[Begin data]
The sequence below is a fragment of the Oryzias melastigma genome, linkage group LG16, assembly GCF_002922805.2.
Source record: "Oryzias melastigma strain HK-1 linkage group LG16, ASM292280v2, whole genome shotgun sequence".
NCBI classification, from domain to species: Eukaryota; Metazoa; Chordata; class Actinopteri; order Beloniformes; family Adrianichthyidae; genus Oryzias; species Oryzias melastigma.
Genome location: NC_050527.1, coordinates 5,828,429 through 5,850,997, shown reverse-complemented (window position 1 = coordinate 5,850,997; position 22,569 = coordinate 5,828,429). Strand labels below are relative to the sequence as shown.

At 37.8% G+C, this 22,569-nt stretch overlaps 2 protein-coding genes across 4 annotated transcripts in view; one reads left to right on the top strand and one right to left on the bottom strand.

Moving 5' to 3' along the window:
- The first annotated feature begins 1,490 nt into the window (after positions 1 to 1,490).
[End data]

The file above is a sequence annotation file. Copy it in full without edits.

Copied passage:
The sequence below is a fragment of the Oryzias melastigma genome, linkage group LG16, assembly GCF_002922805.2.
Source record: "Oryzias melastigma strain HK-1 linkage group LG16, ASM292280v2, whole genome shotgun sequence".
NCBI classification, from domain to species: Eukaryota; Metazoa; Chordata; class Actinopteri; order Beloniformes; family Adrianichthyidae; genus Oryzias; species Oryzias melastigma.
Genome location: NC_050527.1, coordinates 5,828,429 through 5,850,997, shown reverse-complemented (window position 1 = coordinate 5,850,997; position 22,569 = coordinate 5,828,429). Strand labels below are relative to the sequence as shown.

At 37.8% G+C, this 22,569-nt stretch overlaps 2 protein-coding genes across 4 annotated transcripts in view; one reads left to right on the top strand and one right to left on the bottom strand.

Moving 5' to 3' along the window:
- The first annotated feature begins 1,490 nt into the window (after positions 1 to 1,490).